I think there has been a tendency to say 'competitor X is almost as good as Netflix and so customers will substantially switch to this competitor' yet it never plays out that way. Netflix hybrid customers are agitated by the changes for good reason, but they aren't going to find substantial alternatives yet or likely in the near future. Hulu has a model of similarly attractive convenience but a nearly orthogonal selection. How many Hulu Plus members also subscribe to Netflix? I'd bet that's not an either\or. All other competitors lack evidence of being able to acquire customers. The dust will settle and the vast majority will remain with Netflix\Qwikster.

    For the moment though I think the risk is that Netflix is not going to be able to migrate beyond being an 8$ aggregation of low quality content. That indeed appears to be their deliberate strategy so long as they maintain subscriber growth. Higher quality content will continue to pop up in various scattered places, but the confusion for the casual consumer keeps it from picking up much traction. Frankly I think the content owners are happy with that. They see no need to rush into giving Netflix the keys to the kingdom.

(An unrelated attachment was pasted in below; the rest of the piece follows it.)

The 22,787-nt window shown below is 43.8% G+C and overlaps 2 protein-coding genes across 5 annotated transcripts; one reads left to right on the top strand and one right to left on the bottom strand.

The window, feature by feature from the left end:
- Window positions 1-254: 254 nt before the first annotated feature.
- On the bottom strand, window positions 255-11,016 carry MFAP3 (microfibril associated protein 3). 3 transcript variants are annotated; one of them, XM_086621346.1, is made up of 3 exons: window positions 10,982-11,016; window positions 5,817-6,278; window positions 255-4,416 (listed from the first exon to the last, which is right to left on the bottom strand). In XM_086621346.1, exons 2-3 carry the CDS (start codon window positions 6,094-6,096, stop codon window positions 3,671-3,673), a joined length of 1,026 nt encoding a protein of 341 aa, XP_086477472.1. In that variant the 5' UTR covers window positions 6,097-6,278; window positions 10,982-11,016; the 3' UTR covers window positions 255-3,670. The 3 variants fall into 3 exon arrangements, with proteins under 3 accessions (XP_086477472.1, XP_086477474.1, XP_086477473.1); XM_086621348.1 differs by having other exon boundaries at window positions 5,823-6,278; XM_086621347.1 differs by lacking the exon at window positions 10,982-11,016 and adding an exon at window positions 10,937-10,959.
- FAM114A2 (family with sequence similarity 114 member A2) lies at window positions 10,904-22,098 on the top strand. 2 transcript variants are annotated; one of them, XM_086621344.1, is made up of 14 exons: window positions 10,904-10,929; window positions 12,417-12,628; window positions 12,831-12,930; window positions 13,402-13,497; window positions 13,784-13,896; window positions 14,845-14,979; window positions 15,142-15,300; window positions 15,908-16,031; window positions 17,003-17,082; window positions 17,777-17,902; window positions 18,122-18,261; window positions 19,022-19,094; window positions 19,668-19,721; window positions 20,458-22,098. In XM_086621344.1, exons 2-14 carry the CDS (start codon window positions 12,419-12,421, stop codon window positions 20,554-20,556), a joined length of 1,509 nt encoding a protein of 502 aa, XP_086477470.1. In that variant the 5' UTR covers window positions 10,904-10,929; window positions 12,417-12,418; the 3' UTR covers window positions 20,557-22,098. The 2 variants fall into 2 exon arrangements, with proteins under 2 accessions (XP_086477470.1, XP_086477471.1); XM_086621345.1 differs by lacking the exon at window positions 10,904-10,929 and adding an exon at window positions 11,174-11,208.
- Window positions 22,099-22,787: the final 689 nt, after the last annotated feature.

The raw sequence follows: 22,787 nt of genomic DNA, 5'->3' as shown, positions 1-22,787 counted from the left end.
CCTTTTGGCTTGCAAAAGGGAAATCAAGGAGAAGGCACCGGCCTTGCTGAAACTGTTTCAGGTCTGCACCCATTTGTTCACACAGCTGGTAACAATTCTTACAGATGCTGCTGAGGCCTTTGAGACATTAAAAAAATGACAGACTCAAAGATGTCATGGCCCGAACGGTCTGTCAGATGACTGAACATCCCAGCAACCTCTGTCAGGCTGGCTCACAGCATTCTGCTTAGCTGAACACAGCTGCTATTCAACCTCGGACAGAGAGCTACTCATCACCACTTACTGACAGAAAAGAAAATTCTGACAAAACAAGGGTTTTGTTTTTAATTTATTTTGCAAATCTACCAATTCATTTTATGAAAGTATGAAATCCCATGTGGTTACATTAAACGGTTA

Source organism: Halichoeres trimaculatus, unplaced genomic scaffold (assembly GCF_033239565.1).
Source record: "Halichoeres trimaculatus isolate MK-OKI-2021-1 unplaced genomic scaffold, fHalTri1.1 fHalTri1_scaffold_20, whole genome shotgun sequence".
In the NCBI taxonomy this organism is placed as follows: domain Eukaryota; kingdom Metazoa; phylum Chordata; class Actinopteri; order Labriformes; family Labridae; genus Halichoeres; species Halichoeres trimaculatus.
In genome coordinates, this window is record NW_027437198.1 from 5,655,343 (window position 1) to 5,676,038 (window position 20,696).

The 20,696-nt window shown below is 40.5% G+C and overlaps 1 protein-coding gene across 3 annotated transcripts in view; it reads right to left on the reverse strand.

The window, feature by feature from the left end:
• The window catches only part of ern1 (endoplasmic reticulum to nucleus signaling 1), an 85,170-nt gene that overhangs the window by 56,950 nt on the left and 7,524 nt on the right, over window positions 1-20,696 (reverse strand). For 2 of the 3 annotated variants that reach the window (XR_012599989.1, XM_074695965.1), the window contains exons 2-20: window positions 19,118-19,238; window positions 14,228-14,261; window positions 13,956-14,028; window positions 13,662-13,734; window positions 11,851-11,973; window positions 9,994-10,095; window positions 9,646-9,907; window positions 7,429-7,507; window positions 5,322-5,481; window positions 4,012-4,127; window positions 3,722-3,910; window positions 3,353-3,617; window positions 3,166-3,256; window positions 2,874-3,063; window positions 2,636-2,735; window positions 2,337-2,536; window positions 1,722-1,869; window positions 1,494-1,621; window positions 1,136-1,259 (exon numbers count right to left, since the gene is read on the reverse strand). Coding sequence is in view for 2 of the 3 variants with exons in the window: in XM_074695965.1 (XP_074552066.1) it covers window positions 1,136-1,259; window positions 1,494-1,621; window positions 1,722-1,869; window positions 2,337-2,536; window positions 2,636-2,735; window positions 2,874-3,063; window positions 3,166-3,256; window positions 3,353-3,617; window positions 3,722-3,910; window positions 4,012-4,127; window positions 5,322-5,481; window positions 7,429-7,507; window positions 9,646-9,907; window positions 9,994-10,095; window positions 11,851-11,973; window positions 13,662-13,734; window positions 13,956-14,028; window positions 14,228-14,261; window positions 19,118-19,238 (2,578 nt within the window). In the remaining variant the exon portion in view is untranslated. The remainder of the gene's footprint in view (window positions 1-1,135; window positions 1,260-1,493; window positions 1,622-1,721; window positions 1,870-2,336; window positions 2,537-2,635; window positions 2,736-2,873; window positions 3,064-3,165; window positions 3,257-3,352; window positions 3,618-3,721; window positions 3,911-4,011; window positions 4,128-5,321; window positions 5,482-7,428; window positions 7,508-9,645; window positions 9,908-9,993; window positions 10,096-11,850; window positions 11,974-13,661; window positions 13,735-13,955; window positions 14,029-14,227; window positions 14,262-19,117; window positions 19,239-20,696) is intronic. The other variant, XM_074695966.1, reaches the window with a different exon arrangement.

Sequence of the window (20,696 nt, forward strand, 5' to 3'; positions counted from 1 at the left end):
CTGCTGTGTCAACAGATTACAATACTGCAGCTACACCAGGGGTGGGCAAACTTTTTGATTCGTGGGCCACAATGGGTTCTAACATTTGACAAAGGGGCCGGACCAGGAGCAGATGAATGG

So for many years you will see Netflix basically operate as a catch all for garbage at cheap prices, and at 8$ this is a reasonable decision for customers to stick with the service and supplement their premium needs as necessary elsewhere.

    The last time the stock broke like this was 2004 and it took 5 years to reach it's previous high as the next business model (streaming) took off. I think it could again be some time before that kind of appreciation happens again (if ever), and would be triggered by premium pricing\content.